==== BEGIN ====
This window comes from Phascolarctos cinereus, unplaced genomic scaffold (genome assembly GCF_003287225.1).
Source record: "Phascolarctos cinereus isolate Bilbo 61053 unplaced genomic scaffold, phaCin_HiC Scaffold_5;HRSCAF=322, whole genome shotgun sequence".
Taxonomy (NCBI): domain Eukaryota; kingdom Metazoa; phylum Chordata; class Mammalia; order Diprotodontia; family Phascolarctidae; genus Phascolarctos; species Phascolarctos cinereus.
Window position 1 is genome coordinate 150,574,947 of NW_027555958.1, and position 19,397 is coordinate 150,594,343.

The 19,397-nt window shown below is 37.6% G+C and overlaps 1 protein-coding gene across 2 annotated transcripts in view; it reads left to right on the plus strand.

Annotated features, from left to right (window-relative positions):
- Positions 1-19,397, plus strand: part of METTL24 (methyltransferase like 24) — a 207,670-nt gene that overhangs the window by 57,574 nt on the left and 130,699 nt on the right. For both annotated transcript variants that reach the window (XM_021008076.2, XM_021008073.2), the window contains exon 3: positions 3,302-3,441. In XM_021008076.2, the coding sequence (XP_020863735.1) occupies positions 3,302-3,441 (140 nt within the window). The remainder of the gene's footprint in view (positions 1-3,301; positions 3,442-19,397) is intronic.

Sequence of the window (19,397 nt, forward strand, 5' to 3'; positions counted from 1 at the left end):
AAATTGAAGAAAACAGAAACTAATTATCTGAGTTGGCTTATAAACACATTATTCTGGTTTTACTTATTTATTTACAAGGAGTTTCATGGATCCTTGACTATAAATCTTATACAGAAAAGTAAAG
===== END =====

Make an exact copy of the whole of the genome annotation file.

This window comes from Phascolarctos cinereus, unplaced genomic scaffold (genome assembly GCF_003287225.1).
Source record: "Phascolarctos cinereus isolate Bilbo 61053 unplaced genomic scaffold, phaCin_HiC Scaffold_5;HRSCAF=322, whole genome shotgun sequence".
Taxonomy (NCBI): domain Eukaryota; kingdom Metazoa; phylum Chordata; class Mammalia; order Diprotodontia; family Phascolarctidae; genus Phascolarctos; species Phascolarctos cinereus.
Window position 1 is genome coordinate 150,574,947 of NW_027555958.1, and position 19,397 is coordinate 150,594,343.

The 19,397-nt window shown below is 37.6% G+C and overlaps 1 protein-coding gene across 2 annotated transcripts in view; it reads left to right on the plus strand.

Annotated features, from left to right (window-relative positions):
- Positions 1-19,397, plus strand: part of METTL24 (methyltransferase like 24) — a 207,670-nt gene that overhangs the window by 57,574 nt on the left and 130,699 nt on the right. For both annotated transcript variants that reach the window (XM_021008076.2, XM_021008073.2), the window contains exon 3: positions 3,302-3,441. In XM_021008076.2, the coding sequence (XP_020863735.1) occupies positions 3,302-3,441 (140 nt within the window). The remainder of the gene's footprint in view (positions 1-3,301; positions 3,442-19,397) is intronic.

Sequence of the window (19,397 nt, forward strand, 5' to 3'; positions counted from 1 at the left end):
AAATTGAAGAAAACAGAAACTAATTATCTGAGTTGGCTTATAAACACATTATTCTGGTTTTACTTATTTATTTACAAGGAGTTTCATGGATCCTTGACTATAAATCTTATACAGAAAAGTAAAG